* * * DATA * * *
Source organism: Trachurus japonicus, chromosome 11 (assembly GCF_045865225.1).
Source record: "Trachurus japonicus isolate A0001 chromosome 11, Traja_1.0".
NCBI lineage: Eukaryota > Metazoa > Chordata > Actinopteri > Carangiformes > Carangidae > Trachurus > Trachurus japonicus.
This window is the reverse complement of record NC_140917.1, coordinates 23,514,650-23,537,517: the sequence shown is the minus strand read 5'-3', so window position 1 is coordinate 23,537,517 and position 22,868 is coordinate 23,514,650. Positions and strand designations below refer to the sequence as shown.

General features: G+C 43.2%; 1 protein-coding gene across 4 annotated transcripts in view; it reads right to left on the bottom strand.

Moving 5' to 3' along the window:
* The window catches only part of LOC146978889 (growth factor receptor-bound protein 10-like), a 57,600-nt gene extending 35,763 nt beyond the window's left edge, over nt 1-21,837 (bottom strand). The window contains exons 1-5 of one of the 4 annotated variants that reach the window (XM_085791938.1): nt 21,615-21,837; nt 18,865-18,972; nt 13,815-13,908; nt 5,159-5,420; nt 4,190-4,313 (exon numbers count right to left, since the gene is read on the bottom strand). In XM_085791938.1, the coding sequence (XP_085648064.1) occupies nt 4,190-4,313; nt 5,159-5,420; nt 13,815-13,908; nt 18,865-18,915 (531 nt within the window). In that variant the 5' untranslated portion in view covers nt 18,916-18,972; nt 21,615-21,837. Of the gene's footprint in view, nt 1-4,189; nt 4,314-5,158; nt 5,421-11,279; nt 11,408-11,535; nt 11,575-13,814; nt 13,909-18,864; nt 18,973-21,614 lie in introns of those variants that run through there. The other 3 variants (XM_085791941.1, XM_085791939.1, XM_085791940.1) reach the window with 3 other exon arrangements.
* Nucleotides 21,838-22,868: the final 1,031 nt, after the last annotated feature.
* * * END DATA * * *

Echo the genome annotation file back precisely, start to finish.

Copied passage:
Source organism: Trachurus japonicus, chromosome 11 (assembly GCF_045865225.1).
Source record: "Trachurus japonicus isolate A0001 chromosome 11, Traja_1.0".
NCBI lineage: Eukaryota > Metazoa > Chordata > Actinopteri > Carangiformes > Carangidae > Trachurus > Trachurus japonicus.
This window is the reverse complement of record NC_140917.1, coordinates 23,514,650-23,537,517: the sequence shown is the minus strand read 5'-3', so window position 1 is coordinate 23,537,517 and position 22,868 is coordinate 23,514,650. Positions and strand designations below refer to the sequence as shown.

General features: G+C 43.2%; 1 protein-coding gene across 4 annotated transcripts in view; it reads right to left on the bottom strand.

Moving 5' to 3' along the window:
* The window catches only part of LOC146978889 (growth factor receptor-bound protein 10-like), a 57,600-nt gene extending 35,763 nt beyond the window's left edge, over nt 1-21,837 (bottom strand). The window contains exons 1-5 of one of the 4 annotated variants that reach the window (XM_085791938.1): nt 21,615-21,837; nt 18,865-18,972; nt 13,815-13,908; nt 5,159-5,420; nt 4,190-4,313 (exon numbers count right to left, since the gene is read on the bottom strand). In XM_085791938.1, the coding sequence (XP_085648064.1) occupies nt 4,190-4,313; nt 5,159-5,420; nt 13,815-13,908; nt 18,865-18,915 (531 nt within the window). In that variant the 5' untranslated portion in view covers nt 18,916-18,972; nt 21,615-21,837. Of the gene's footprint in view, nt 1-4,189; nt 4,314-5,158; nt 5,421-11,279; nt 11,408-11,535; nt 11,575-13,814; nt 13,909-18,864; nt 18,973-21,614 lie in introns of those variants that run through there. The other 3 variants (XM_085791941.1, XM_085791939.1, XM_085791940.1) reach the window with 3 other exon arrangements.
* Nucleotides 21,838-22,868: the final 1,031 nt, after the last annotated feature.